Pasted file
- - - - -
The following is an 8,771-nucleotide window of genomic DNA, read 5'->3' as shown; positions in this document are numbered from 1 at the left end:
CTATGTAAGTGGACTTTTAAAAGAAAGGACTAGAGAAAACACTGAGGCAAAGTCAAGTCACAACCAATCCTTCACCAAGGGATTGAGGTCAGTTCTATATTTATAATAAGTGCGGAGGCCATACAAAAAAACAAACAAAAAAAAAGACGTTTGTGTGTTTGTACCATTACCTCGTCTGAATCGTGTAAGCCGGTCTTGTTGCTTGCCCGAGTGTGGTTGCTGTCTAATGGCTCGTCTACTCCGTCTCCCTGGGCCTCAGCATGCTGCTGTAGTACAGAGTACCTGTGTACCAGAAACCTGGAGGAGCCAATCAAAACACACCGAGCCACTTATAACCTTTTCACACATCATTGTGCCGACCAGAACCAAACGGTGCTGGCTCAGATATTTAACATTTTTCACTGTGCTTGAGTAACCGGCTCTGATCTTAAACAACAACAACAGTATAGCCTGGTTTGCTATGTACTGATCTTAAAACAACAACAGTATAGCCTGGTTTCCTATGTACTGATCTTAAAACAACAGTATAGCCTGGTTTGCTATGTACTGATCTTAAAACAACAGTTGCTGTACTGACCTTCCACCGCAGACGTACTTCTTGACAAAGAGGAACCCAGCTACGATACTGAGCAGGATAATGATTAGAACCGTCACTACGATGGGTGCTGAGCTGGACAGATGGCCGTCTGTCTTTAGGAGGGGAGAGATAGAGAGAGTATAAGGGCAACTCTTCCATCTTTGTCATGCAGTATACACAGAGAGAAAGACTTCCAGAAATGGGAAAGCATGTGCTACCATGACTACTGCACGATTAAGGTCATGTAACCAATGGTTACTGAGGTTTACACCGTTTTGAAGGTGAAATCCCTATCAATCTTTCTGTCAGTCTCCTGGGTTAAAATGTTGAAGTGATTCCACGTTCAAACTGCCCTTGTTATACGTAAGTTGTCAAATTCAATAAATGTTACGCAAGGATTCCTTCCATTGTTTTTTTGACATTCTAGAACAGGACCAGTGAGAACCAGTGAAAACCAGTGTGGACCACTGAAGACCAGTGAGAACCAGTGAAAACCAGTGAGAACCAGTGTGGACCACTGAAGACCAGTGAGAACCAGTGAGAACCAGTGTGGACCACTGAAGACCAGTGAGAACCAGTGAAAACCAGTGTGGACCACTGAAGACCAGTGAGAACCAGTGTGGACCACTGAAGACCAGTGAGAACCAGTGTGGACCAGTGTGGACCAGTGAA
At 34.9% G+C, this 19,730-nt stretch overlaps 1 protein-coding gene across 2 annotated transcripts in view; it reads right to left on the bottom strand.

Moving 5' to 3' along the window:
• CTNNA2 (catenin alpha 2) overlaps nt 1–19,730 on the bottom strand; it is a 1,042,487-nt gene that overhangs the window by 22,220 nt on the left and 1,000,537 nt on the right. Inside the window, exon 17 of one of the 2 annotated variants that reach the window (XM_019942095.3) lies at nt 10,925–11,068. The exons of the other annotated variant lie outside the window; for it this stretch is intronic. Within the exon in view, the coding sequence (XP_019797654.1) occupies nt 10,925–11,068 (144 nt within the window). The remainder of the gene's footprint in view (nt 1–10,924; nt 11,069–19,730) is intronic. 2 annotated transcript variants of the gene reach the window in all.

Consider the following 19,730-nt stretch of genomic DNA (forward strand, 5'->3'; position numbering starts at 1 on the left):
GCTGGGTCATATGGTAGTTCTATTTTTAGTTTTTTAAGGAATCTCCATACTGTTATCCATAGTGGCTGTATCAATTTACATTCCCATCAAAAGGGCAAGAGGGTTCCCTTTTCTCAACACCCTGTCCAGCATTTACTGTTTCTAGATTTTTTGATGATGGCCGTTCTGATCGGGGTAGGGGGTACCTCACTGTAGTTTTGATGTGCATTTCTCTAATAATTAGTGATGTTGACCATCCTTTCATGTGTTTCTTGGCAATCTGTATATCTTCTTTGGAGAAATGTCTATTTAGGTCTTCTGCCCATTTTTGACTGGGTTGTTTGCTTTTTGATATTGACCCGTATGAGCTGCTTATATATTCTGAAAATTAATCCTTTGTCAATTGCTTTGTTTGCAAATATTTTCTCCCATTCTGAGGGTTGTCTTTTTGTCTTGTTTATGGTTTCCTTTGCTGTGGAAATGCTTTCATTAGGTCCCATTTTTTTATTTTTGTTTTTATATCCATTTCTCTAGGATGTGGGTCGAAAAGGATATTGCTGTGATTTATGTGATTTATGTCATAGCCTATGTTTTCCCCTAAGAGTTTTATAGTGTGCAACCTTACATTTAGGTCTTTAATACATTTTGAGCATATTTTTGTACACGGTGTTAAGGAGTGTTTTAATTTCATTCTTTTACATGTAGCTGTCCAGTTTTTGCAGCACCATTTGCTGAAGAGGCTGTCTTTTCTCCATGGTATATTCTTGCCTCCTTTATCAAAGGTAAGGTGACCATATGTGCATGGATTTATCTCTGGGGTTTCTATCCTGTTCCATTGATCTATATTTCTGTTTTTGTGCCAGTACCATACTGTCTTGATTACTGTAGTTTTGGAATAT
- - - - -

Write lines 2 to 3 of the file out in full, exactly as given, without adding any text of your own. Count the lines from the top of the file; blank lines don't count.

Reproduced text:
CTATGTAAGTGGACTTTTAAAAGAAAGGACTAGAGAAAACACTGAGGCAAAGTCAAGTCACAACCAATCCTTCACCAAGGGATTGAGGTCAGTTCTATATTTATAATAAGTGCGGAGGCCATACAAAAAAACAAACAAAAAAAAAGACGTTTGTGTGTTTGTACCATTACCTCGTCTGAATCGTGTAAGCCGGTCTTGTTGCTTGCCCGAGTGTGGTTGCTGTCTAATGGCTCGTCTACTCCGTCTCCCTGGGCCTCAGCATGCTGCTGTAGTACAGAGTACCTGTGTACCAGAAACCTGGAGGAGCCAATCAAAACACACCGAGCCACTTATAACCTTTTCACACATCATTGTGCCGACCAGAACCAAACGGTGCTGGCTCAGATATTTAACATTTTTCACTGTGCTTGAGTAACCGGCTCTGATCTTAAACAACAACAACAGTATAGCCTGGTTTGCTATGTACTGATCTTAAAACAACAACAGTATAGCCTGGTTTCCTATGTACTGATCTTAAAACAACAGTATAGCCTGGTTTGCTATGTACTGATCTTAAAACAACAGTTGCTGTACTGACCTTCCACCGCAGACGTACTTCTTGACAAAGAGGAACCCAGCTACGATACTGAGCAGGATAATGATTAGAACCGTCACTACGATGGGTGCTGAGCTGGACAGATGGCCGTCTGTCTTTAGGAGGGGAGAGATAGAGAGAGTATAAGGGCAACTCTTCCATCTTTGTCATGCAGTATACACAGAGAGAAAGACTTCCAGAAATGGGAAAGCATGTGCTACCATGACTACTGCACGATTAAGGTCATGTAACCAATGGTTACTGAGGTTTACACCGTTTTGAAGGTGAAATCCCTATCAATCTTTCTGTCAGTCTCCTGGGTTAAAATGTTGAAGTGATTCCACGTTCAAACTGCCCTTGTTATACGTAAGTTGTCAAATTCAATAAATGTTACGCAAGGATTCCTTCCATTGTTTTTTTGACATTCTAGAACAGGACCAGTGAGAACCAGTGAAAACCAGTGTGGACCACTGAAGACCAGTGAGAACCAGTGAAAACCAGTGAGAACCAGTGTGGACCACTGAAGACCAGTGAGAACCAGTGAGAACCAGTGTGGACCACTGAAGACCAGTGAGAACCAGTGAAAACCAGTGTGGACCACTGAAGACCAGTGAGAACCAGTGTGGACCACTGAAGACCAGTGAGAACCAGTGTGGACCAGTGTGGACCAGTGAA
At 34.9% G+C, this 19,730-nt stretch overlaps 1 protein-coding gene across 2 annotated transcripts in view; it reads right to left on the bottom strand.